Over the Edge

Istanbul, TurkeyIstanbul, Turkey

Z and I finished our breakfast, walked up our hill, and then down to the end of Istiklal Avenue. All of the people had gone home. Street cleaners and cats roved up and down picking up bits and pieces. Sleepy-eyed simit sellers stood behind their red carts, made change, and then shoved their hands in their jackets and waited.

The street had the feeling a carnival ground in the morning.

We stopped under a tall brick cylinder. The Galata Tower.

“So this is home,” Z said, “If you get lost.”

I looked up.

Z looked at me. “You can see if from all over the city.”

A burly man set up his brass shoe shine stand. Two older women walked past, hand in hand: same ankles, same waist, same long coat, head scarf, low heeled shoes.

“So apparently this the tallest structure in the city when it was built in 1348.” Z looked up from his phone. “By the Genoese. When Istanbul was Constantinople.”

He chuckled to himself. “Wikipedia says that in 1630, a man jumped off of this tower wearing a pair of wooden wings and sailed all the way to other side of the Bosporus.”

Icarus, I thought. The women sat down and crossed their ankles in the same direction.

“And his brother,” Z said, “Shot himself off the top of the tower with a rocket. They both survived.”

The women looked up at the tower. Dear god, I thought, their poor mother.

*

We walked down the hill, long shallow steps, with empty tea glasses stuck in the corners, by doorways, on electricity meters.

“And that would be the Galata Bridge?” I said, “And the fisherman?”

Z nodded.

Shyam had said they were always fishing. And there they were, with long poles, and ironed slacks and buckets full of tiny fish.

I could not remember the name. Thanuja’s book of restaurants had mentioned them. We were supposed to eat them battered and fried. And we’d seen them last night, a man crouching in front of a bucket of the finger sized silver fish, snapping off their heads. I scrolled through my photos. Hamsi.

*

From the bridge the wind was strong and the Bosporus was dark. One of the fishermen pulled up his rod. A string of hamsi wiggled a foot apart on the line. He dropped them into his bucket and his line back into the water. Another fisherman did the same. And then another.

I looked over the edge. I expected to see the glint of the hamsi in the water. But I could not. Instead, there were jelly fish. Hundreds, thousands. Floating, translucent, like plastic bags, breathing in and out with the current.

One summer when I was young, my father ran and jumped off the seawall into the ocean. When he came back up again, his right eye was red, blood shot, swollen. We went over and looked in where he’d jumped. Floating there, in our warm green bay water was a similar slight purple creature, breathing with the current.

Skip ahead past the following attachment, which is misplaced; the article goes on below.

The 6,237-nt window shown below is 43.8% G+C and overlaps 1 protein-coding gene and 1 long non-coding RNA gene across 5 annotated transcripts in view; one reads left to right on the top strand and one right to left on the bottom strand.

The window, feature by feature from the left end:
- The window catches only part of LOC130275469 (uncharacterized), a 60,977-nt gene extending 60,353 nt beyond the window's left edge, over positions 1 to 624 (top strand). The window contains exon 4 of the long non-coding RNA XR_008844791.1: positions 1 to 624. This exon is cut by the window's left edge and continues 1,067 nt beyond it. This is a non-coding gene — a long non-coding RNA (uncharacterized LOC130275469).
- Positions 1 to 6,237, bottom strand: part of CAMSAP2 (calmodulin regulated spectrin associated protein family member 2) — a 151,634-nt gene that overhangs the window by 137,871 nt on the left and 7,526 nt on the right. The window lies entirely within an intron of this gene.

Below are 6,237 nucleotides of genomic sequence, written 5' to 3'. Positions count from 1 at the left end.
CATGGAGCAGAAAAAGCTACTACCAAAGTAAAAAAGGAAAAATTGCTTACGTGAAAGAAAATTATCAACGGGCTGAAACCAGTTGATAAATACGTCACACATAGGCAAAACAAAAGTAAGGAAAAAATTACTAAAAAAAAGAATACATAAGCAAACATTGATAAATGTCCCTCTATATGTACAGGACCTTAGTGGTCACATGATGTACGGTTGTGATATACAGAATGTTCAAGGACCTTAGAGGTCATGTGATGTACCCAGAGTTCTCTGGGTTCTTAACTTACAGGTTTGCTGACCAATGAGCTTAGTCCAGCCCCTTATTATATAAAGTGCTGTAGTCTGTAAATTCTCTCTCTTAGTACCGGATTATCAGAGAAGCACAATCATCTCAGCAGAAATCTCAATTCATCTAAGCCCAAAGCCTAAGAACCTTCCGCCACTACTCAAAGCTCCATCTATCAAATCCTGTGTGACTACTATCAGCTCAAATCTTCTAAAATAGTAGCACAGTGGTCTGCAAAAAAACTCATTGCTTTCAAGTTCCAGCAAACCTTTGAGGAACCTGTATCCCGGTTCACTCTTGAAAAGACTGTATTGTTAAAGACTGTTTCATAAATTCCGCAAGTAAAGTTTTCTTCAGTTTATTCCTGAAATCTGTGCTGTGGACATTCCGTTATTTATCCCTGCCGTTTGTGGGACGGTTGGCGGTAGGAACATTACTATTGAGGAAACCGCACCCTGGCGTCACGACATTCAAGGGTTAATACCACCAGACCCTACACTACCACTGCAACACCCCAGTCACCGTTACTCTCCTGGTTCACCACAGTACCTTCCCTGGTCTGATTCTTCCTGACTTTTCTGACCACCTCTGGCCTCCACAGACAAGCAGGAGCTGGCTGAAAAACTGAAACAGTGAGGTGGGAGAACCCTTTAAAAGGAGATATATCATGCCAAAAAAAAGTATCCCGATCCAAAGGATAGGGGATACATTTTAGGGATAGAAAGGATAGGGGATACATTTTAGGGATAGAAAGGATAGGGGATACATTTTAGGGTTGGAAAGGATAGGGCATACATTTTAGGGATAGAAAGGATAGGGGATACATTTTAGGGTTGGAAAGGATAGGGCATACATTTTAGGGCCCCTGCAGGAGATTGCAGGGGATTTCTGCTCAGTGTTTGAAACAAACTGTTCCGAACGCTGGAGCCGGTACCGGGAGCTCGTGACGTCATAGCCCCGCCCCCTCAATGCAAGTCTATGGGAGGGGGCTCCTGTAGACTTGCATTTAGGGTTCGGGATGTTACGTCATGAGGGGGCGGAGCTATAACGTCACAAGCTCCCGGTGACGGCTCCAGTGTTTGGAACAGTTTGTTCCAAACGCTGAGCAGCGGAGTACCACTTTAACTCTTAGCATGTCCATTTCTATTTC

“Do you see all the jellyfish?” Z asked.

I nodded. I could see the Galata Tower behind us.

“I wonder if anyone ever jumps in?”

The Extra Hours

We picked Istanbul for the food, and 5 Oda was for the breakfasts. They were supposed to be very good.

“When you are ready for breakfast call us and in 10 or 15 minutes, we will bring it.”

I looked for the number. Then I realized it was six in the morning. They did not serve breakfast until eight.

Part of what I love about traveling is the extra hours, when you cannot sleep and don’t want to; time to read, and to write, which so often slips away when the whole world is awake and moving.

Before we left Seattle, my friend Thanuja said she’d been reading Orhan Pamuk’s Istanbul.

I don’t usually read about a place before I visit it. Somehow, it always feels wrong– like reading the Cliff Notes to a great novel. But it was early morning and Z was still sleeping, so I opened the book.

Istanbul. 1950’s. Pamuk as a small boy, staring at his Grandmother, having her breakfast. She always took her breakfast in bed. Little Orhan is learning how delicious it is to hold a piece of salty cheese in your teeth while you sip at your sweet hot tea.

I imagined this woman, lying in bed, fat and stern and indulgent, reading her newspaper. What did she look like? What did any of them look like—the people of this city–in the mornings, in the privacy of their homes.

*

The sun came up and so did breakfast. I could not count the dishes. There were eggs with the yolks like Indian gold. Tomatoes, cucumbers. Coffee and cream. Orange juice and cherry juice. A basket of breads, sliced, dark and light, and pieces of something that looked like a pretzel, covered in sesame seeds. I stared at these pieces and my mind was in the classroom, with little Orhan, looking into the school bag of the girl he adored, a simit on top, all of the sesame seeds it was covered in, collecting at the bottom of her bag.

And then there was cheese: three types, soft, and hard and salty. And jam: quince, orange, rose. Honey, and sesame butter, and borek.

The borek was my favorite. Layers of phyllo and dill and cheese….

I prepared to try Orhan’s grandmother’s trick, but realized, with everything I had, I only had coffee.

Z looked up at me. “Shall we see the mosques?”

I nodded. The cube of cheese was still in my mouth.